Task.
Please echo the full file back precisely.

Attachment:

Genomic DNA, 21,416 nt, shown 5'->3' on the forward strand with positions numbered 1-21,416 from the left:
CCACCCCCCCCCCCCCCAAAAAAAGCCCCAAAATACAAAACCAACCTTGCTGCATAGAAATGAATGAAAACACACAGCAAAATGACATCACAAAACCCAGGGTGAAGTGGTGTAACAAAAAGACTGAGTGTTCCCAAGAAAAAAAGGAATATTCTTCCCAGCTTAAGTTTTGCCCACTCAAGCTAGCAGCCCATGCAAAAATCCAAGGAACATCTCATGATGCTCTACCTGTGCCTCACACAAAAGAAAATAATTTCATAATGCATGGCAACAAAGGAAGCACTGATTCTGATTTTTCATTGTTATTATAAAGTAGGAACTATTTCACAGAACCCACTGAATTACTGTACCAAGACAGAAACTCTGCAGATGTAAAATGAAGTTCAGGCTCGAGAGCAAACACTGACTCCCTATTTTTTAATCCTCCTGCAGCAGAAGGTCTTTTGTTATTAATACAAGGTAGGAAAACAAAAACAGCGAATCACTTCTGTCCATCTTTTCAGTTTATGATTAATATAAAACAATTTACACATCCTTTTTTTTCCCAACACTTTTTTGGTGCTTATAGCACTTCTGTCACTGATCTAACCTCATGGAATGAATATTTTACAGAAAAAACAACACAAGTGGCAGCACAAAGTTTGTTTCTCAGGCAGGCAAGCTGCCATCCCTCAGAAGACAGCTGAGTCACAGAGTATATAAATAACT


Genomic DNA, 21,416 nt, shown 5'->3' on the forward strand with positions numbered 1-21,416 from the left:
CCACCCCCCCCCCCCCCAAAAAAAGCCCCAAAATACAAAACCAACCTTGCTGCATAGAAATGAATGAAAACACACAGCAAAATGACATCACAAAACCCAGGGTGAAGTGGTGTAACAAAAAGACTGAGTGTTCCCAAGAAAAAAAGGAATATTCTTCCCAGCTTAAGTTTTGCCCACTCAAGCTAGCAGCCCATGCAAAAATCCAAGGAACATCTCATGATGCTCTACCTGTGCCTCACACAAAAGAAAATAATTTCATAATGCATGGCAACAAAGGAAGCACTGATTCTGATTTTTCATTGTTATTATAAAGTAGGAACTATTTCACAGAACCCACTGAATTACTGTACCAAGACAGAAACTCTGCAGATGTAAAATGAAGTTCAGGCTCGAGAGCAAACACTGACTCCCTATTTTTTAATCCTCCTGCAGCAGAAGGTCTTTTGTTATTAATACAAGGTAGGAAAACAAAAACAGCGAATCACTTCTGTCCATCTTTTCAGTTTATGATTAATATAAAACAATTTACACATCCTTTTTTTTCCCAACACTTTTTTGGTGCTTATAGCACTTCTGTCACTGATCTAACCTCATGGAATGAATATTTTACAGAAAAAACAACACAAGTGGCAGCACAAAGTTTGTTTCTCAGGCAGGCAAGCTGCCATCCCTCAGAAGACAGCTGAGTCACAGAGTATATAAATAACT